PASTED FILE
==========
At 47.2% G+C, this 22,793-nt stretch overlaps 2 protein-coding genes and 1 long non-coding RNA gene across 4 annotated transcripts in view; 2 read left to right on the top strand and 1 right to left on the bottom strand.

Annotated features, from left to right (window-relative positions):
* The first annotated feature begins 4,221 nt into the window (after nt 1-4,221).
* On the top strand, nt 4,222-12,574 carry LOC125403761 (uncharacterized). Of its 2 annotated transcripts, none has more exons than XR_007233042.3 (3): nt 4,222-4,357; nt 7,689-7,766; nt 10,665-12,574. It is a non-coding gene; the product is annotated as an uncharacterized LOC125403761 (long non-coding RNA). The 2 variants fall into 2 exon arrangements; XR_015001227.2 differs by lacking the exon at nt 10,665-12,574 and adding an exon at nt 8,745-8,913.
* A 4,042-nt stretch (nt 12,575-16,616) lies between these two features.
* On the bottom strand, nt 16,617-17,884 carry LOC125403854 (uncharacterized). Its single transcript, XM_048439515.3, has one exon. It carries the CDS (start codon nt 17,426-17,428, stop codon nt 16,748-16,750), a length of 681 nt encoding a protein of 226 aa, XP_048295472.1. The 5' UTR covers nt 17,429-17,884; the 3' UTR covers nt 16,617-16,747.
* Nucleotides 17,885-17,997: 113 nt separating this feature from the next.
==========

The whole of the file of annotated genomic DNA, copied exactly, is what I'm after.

At 47.2% G+C, this 22,793-nt stretch overlaps 2 protein-coding genes and 1 long non-coding RNA gene across 4 annotated transcripts in view; 2 read left to right on the top strand and 1 right to left on the bottom strand.

Annotated features, from left to right (window-relative positions):
* The first annotated feature begins 4,221 nt into the window (after nt 1-4,221).
* On the top strand, nt 4,222-12,574 carry LOC125403761 (uncharacterized). Of its 2 annotated transcripts, none has more exons than XR_007233042.3 (3): nt 4,222-4,357; nt 7,689-7,766; nt 10,665-12,574. It is a non-coding gene; the product is annotated as an uncharacterized LOC125403761 (long non-coding RNA). The 2 variants fall into 2 exon arrangements; XR_015001227.2 differs by lacking the exon at nt 10,665-12,574 and adding an exon at nt 8,745-8,913.
* A 4,042-nt stretch (nt 12,575-16,616) lies between these two features.
* On the bottom strand, nt 16,617-17,884 carry LOC125403854 (uncharacterized). Its single transcript, XM_048439515.3, has one exon. It carries the CDS (start codon nt 17,426-17,428, stop codon nt 16,748-16,750), a length of 681 nt encoding a protein of 226 aa, XP_048295472.1. The 5' UTR covers nt 17,429-17,884; the 3' UTR covers nt 16,617-16,747.
* Nucleotides 17,885-17,997: 113 nt separating this feature from the next.